As we pushed on with our Stealth Pro's through the slow pools on the bright sunny day I soon realized I would be rowing far more than I want to for the next three days. Love the Stealth Pro but speed is not one of its attributes. While wondering if I'd been better off in a kayak each smallie that came to hand was continued testament of the fish-ability of this craft. On this day we only caught a select few of fish but each one took careful, precise navigation work to coax them from their safe refuges into the exposed, clear water.

We set camp, ate a dehydrated meal and discussed the conditions and shared our experiences of the day. Quiet was the setting as the stars became bright in the clear sky. Although off the grid we were aware of at least one other paddler on the river that launched just before us. He was in a canoe and was soon out of our site for the rest of the trip.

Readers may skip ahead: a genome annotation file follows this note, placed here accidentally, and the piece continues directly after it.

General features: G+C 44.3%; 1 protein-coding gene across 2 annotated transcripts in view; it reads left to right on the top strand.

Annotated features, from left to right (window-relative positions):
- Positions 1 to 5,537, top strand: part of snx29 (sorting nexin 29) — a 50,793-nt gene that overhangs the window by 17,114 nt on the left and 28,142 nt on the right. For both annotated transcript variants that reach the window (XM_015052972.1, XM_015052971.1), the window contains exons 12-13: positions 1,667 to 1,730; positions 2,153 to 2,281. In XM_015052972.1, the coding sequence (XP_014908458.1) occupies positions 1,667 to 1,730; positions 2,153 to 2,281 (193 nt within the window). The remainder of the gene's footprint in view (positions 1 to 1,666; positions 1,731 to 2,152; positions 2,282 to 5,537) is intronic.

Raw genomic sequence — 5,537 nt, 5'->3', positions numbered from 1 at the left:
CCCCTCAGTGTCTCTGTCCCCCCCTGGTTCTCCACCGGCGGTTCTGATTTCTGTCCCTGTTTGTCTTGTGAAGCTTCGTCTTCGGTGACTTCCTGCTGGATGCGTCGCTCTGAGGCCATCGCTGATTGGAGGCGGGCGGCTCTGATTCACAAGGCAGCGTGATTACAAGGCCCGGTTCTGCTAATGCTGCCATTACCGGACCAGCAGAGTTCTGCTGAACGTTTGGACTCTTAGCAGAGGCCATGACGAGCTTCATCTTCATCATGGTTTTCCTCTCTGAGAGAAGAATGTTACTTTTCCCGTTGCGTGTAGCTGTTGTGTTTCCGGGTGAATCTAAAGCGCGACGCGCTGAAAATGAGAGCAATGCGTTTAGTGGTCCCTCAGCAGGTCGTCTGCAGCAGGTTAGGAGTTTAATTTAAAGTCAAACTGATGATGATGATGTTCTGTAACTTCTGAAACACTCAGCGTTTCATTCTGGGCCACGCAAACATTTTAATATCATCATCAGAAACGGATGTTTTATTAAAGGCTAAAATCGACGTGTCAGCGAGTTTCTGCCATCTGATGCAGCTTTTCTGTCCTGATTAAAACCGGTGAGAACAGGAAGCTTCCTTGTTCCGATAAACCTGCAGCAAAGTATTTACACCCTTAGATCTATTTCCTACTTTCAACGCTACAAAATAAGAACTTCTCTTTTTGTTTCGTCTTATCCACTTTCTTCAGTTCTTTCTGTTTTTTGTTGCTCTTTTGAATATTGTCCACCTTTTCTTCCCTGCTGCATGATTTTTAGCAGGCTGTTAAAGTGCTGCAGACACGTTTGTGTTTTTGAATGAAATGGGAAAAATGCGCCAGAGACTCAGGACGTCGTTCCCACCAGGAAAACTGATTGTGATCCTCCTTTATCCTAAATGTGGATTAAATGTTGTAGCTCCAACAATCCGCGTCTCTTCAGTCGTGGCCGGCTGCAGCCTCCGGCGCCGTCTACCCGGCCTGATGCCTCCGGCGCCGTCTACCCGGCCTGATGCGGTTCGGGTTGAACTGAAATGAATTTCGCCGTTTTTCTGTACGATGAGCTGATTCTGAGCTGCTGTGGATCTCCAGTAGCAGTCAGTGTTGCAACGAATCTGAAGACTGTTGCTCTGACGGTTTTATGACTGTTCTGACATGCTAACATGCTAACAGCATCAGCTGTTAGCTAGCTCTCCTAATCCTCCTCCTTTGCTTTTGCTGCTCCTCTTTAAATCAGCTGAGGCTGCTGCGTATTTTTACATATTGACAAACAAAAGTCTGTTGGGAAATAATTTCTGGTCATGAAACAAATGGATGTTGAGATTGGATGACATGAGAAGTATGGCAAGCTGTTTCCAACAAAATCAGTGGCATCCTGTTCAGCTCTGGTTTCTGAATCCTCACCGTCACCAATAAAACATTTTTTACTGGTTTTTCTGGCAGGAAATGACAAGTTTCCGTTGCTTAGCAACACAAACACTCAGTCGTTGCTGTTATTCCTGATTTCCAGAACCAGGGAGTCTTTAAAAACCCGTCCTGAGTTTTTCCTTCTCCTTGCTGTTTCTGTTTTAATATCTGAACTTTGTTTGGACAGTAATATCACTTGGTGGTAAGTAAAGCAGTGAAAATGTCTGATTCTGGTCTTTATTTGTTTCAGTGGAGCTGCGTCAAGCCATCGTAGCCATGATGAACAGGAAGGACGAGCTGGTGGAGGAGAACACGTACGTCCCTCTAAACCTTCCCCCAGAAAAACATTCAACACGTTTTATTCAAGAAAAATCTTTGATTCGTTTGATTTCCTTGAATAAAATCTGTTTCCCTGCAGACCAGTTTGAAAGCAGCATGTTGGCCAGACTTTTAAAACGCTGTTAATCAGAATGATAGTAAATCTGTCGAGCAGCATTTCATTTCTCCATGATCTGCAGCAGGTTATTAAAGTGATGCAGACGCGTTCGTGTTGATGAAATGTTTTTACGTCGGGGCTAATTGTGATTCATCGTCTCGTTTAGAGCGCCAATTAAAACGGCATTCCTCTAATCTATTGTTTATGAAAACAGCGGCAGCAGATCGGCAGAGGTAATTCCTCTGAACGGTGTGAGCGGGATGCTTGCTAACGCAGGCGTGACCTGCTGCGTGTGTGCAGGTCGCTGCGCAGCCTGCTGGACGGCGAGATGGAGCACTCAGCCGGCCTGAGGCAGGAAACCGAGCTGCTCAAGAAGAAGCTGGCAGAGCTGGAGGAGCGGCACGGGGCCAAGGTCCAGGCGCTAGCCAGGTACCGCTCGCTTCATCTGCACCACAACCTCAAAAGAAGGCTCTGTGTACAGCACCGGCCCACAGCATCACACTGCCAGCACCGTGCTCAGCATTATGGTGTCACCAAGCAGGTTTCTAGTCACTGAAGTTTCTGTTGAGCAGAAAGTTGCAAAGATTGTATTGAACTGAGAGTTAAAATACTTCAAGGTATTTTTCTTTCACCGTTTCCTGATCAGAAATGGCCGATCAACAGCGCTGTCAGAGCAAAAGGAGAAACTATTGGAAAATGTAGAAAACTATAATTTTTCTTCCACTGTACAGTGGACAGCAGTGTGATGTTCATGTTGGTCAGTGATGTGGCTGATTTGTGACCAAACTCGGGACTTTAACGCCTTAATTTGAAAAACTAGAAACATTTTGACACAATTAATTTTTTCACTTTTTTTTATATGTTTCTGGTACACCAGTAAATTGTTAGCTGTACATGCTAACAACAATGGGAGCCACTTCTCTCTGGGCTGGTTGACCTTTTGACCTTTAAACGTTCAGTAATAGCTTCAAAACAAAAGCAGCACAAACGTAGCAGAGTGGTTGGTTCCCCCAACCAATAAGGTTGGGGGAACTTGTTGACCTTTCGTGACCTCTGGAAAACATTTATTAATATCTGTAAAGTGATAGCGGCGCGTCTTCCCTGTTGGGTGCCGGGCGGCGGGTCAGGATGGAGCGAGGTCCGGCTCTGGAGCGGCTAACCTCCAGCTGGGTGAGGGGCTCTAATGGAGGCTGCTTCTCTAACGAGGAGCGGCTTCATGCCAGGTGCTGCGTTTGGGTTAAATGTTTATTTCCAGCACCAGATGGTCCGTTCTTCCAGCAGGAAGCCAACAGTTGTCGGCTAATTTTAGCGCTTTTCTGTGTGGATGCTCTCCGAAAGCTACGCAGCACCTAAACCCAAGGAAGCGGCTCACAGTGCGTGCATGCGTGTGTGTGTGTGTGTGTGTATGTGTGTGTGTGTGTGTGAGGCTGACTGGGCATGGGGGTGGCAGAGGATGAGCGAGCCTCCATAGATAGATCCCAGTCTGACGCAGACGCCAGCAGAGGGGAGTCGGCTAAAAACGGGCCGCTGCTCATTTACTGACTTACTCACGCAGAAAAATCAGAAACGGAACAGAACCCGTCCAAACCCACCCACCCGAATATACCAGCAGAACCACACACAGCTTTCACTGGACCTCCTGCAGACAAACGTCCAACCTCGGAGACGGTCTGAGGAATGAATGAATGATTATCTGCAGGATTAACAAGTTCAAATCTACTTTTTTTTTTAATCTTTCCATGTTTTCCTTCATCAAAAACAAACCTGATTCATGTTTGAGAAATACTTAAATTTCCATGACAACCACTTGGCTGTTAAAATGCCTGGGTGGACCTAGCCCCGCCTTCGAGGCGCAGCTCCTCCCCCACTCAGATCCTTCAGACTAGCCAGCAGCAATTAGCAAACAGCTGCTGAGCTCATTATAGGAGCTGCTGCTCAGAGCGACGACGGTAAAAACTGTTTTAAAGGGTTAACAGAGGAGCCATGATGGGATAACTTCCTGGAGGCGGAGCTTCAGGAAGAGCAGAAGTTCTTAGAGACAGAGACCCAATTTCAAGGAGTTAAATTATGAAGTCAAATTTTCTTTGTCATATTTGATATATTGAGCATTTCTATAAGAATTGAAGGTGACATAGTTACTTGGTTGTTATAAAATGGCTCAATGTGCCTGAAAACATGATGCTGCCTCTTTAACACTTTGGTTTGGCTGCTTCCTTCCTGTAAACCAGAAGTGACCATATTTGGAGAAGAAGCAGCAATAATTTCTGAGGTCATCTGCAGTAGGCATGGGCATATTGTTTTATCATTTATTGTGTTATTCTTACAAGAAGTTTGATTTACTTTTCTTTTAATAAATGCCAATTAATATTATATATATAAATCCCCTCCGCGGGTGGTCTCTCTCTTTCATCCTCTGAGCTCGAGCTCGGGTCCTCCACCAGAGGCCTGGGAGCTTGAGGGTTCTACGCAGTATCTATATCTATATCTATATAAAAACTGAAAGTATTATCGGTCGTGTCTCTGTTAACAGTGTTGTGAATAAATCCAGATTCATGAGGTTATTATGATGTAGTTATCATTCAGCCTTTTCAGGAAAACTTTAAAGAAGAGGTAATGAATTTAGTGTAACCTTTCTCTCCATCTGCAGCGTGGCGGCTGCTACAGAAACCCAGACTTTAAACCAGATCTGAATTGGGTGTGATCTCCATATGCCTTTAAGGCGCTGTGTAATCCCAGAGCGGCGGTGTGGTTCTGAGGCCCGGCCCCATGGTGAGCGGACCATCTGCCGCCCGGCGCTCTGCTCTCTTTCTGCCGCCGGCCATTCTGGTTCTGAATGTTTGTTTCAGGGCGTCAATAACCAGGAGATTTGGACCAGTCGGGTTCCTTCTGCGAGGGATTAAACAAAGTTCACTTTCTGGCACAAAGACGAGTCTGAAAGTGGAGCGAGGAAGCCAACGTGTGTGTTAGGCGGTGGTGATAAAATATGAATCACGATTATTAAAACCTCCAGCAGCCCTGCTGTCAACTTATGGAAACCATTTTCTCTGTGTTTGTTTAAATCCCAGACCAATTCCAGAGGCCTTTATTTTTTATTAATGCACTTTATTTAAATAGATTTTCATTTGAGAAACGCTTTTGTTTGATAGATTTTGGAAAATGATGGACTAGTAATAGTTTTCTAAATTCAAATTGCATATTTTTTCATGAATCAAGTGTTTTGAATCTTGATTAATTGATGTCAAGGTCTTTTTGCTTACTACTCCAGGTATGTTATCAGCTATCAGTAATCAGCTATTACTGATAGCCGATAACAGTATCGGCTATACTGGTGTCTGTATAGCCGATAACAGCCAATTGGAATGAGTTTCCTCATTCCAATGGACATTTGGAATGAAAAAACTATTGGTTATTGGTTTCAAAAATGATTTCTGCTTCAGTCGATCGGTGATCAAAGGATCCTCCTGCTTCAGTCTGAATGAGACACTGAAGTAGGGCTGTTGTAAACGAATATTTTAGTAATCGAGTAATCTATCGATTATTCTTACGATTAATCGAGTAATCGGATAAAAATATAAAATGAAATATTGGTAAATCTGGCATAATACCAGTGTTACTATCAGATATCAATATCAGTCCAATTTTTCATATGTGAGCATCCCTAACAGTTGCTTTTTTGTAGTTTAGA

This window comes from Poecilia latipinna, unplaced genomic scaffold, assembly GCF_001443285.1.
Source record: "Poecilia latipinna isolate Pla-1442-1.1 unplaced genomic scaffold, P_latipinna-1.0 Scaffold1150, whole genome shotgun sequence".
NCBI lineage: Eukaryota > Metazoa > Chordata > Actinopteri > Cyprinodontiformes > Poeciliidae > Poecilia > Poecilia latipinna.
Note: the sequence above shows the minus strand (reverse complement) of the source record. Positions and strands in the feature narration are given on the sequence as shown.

As we glanced to inspect a noise from the hillside we saw flashlights angling downhill. "Oh wonderful, we have guests" I believe were my words at least in my head that's what I said. Next, about 100 yards downstream they crossed the river and in the moonlight we could see they were on horseback.

Being my first time on this river I wasn't sure to expect to see others or not. I can say I didn't expect to see people on horseback. But I took it as a good sign in the fact that while accessible, not easily accessible! I'm not sure if they even saw us and we never saw them again.